“Blood tests. And the researchers say that what they’ve learned can be applied to other contagions. That what happened in Hawaii doesn’t ever have to happen again.”

Progress? A reprieve against the long decline?

“There’s more, Susannah.”

The way he said it—his falling tone—it was a warning that set her tired heart pounding.

“You asked me to act as your agent,” he reminded her. “You asked me to screen all news, and I’ve done that.”

“Until now.”

“Until now,” he agreed, looking down, looking frightened by the knowledge he had decided to convey. “I should have told you sooner.”

“But you didn’t want to risk interrupting work on the obelisk?”

“You said you didn’t want to hear anything.” He shrugged. “I took you at your word.”

“Nate, will you just say it?”

“You have a granddaughter, Susannah.”

She replayed these words in her head, once, twice. They didn’t make sense.

“DNA tests make it certain,” he explained. “She was born six months after her father’s death.”

No.” Susannah did not dare believe it. It was too dangerous to believe. “They both died. That was confirmed by the survivors. They posted the IDs of all the dead.”

“Your daughter-in-law lived long enough to give birth.”

Susannah’s chest squeezed tight. “I don’t understand. Are you saying the child is still alive?”

“Yes.”

Anger rose hot, up out of the past. “And how long have you known? How long have you kept this from me?”

“Two months. I’m sorry, but . . .”

But we had our priorities. The tombstone. The Martian folly.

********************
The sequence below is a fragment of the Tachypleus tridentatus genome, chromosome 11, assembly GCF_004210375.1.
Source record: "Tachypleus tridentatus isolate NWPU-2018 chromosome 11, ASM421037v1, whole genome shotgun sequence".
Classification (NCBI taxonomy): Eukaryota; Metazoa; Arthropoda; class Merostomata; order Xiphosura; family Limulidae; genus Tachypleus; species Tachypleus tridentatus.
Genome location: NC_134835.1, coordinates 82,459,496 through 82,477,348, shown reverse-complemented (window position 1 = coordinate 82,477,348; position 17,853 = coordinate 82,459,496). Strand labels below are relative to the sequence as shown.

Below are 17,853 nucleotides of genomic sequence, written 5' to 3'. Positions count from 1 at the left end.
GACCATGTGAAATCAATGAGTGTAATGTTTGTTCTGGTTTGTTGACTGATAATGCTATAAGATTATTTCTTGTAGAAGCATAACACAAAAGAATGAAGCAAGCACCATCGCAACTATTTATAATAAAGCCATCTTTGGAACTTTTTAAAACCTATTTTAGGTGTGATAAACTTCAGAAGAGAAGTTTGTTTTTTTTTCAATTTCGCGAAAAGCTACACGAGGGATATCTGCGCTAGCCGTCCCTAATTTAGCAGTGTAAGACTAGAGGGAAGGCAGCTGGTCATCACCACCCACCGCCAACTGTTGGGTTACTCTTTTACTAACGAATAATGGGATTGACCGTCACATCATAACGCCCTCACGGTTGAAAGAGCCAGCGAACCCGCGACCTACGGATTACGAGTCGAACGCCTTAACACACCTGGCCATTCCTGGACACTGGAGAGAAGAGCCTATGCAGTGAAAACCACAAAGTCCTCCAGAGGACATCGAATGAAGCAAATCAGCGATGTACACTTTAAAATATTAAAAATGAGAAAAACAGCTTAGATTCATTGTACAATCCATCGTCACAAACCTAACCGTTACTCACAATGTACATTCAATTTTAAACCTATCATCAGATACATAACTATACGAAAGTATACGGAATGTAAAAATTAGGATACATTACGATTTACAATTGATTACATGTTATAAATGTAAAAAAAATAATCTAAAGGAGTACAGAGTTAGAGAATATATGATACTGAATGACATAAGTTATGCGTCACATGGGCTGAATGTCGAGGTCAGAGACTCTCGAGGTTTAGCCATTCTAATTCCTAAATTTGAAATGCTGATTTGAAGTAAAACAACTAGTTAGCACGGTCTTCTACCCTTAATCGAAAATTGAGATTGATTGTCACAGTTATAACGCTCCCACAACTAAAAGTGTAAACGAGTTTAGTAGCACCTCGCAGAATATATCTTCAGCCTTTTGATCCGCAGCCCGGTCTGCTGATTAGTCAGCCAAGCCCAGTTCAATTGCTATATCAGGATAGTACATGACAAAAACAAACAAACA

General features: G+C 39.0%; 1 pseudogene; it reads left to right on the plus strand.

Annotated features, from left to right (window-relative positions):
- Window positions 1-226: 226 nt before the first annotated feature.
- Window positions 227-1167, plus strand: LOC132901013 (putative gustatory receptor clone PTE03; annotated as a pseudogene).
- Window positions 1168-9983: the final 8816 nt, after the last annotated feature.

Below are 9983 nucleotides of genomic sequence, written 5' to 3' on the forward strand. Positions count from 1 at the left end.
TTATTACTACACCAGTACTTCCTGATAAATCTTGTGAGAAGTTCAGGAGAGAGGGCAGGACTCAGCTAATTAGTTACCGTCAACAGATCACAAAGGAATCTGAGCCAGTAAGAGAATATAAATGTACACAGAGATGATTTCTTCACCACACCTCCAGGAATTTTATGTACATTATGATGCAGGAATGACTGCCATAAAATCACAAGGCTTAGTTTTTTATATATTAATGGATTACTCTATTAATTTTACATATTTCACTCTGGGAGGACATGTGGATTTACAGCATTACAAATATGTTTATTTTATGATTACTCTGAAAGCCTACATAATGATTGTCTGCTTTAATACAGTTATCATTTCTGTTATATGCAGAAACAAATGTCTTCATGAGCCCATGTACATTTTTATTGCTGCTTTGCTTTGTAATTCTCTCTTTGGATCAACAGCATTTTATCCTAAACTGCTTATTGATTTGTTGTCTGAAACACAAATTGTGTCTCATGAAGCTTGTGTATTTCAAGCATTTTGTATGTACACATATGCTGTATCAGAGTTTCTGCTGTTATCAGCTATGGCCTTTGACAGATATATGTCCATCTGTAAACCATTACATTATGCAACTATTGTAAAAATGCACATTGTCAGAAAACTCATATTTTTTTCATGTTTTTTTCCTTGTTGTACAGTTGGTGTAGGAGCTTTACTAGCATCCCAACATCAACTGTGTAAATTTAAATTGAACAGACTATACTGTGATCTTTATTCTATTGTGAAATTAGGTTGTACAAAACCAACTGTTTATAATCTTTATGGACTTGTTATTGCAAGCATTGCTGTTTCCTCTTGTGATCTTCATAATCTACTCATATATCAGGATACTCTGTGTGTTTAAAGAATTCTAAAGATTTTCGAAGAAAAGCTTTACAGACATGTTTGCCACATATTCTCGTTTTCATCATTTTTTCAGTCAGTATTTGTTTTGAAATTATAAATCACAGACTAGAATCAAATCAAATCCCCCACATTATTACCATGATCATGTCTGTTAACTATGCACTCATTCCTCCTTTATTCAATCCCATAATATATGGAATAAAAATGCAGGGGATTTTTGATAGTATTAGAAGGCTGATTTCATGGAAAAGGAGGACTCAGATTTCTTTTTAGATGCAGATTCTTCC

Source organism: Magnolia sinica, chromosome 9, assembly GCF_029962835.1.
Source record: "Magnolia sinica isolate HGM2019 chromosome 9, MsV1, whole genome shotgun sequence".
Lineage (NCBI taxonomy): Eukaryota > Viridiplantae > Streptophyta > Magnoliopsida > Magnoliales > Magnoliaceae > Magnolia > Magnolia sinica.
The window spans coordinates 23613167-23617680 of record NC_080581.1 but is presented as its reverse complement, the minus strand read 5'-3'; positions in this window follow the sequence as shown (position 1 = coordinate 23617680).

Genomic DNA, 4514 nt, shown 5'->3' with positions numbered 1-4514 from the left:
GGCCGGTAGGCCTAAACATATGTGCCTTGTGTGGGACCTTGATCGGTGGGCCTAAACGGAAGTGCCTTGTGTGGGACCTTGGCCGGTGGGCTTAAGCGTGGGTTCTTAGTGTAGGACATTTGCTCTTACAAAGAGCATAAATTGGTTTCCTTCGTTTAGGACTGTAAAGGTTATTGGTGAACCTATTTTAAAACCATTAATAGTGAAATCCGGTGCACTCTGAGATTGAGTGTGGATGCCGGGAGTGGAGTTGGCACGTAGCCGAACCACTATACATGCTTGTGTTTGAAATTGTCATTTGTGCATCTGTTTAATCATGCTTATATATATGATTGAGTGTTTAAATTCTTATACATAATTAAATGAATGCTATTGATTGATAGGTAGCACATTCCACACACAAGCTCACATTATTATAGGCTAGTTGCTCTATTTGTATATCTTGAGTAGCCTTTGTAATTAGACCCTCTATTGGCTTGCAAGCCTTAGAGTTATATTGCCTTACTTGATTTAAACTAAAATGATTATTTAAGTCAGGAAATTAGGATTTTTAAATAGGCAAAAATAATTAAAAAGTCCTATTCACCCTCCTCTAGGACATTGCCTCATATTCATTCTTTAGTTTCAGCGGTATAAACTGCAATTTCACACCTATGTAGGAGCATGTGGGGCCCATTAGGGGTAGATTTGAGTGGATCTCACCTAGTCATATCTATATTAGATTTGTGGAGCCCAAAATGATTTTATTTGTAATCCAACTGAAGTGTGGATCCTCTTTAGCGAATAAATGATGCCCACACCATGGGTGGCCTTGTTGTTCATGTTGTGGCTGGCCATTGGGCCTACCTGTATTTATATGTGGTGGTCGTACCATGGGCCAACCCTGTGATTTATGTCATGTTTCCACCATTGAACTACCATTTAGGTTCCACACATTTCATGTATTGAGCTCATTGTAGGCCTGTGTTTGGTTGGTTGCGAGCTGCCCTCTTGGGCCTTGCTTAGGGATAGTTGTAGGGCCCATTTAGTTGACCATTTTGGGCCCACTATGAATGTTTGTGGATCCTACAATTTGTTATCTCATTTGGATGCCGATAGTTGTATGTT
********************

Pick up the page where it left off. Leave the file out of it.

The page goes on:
She stared at the floor, too stunned to be happy, or maybe she’d forgotten how. “You should have told me.”

“I know.”

“And I . . . I shouldn’t have walled myself off from the world. I’m sorry.”

“There’s more,” he said cautiously, as if worried how much more she could take.

“What else?” she snapped, suddenly sure this was just another game played by the master torturer, to draw the pain out. “Are you going to tell me that my granddaughter is sickly? Dying? Or that she’s a mad woman, perhaps?”

“No,” he said meekly. “Nothing like that. She’s healthy, and she has a healthy two-year-old daughter.” He got up, put an age-marked hand on the door knob. “I’ve sent you her contact information. If you need an assistant to help you build the habitat, let me know.”

He was a friend, and she tried to comfort him. “Nate, I’m sorry. If there was a choice—”

“There isn’t. That’s the way it’s turned out. You will tear down the obelisk, and this woman, Tory Eastman, will live another year, maybe two. Then the equipment will break and she will die and we won’t be able to rebuild the tower. We’ll pass on, and the rest of the world will follow—”

“We can’t know that, Nate. Not for sure.”

He shook his head. “This all looks like hope, but it’s a trick. It’s fate cheating us, forcing us to fold our hand, level our pride, and go out meekly. And there’s no choice in it, because it’s the right thing to do.”

He opened the door. For a few seconds, wind gusted in, until he closed it again. She heard his clogs crossing the porch and a minute later she heard the crunch of tires on the gravel road.

You have a granddaughter. One who grew up without her parents, in a quarantine zone, with no real hope for the future and yet she was healthy, with a daughter already two years old.

And then there was Tory Eastman of Mars, who had left a dying colony and driven an impossible distance past doubt and despair, because she knew you have to do everything you can, until you can’t do anymore.

Susannah had forgotten that, somewhere in the dark years.

She sat for a time in the stillness, in a quiet so deep she could hear the beating of her heart.

This all looks like hope.

Indeed it did and she well knew that hope could be a duplicitous gift from the master torturer, one that opened the door to despair.

“But it doesn’t have to be that way,” she whispered to the empty room. “I’m not done. Not yet.”

 

“The Martian Obelisk” copyright © 2017 by Linda Nagata

Art copyright © 2017 by Victor Mosquera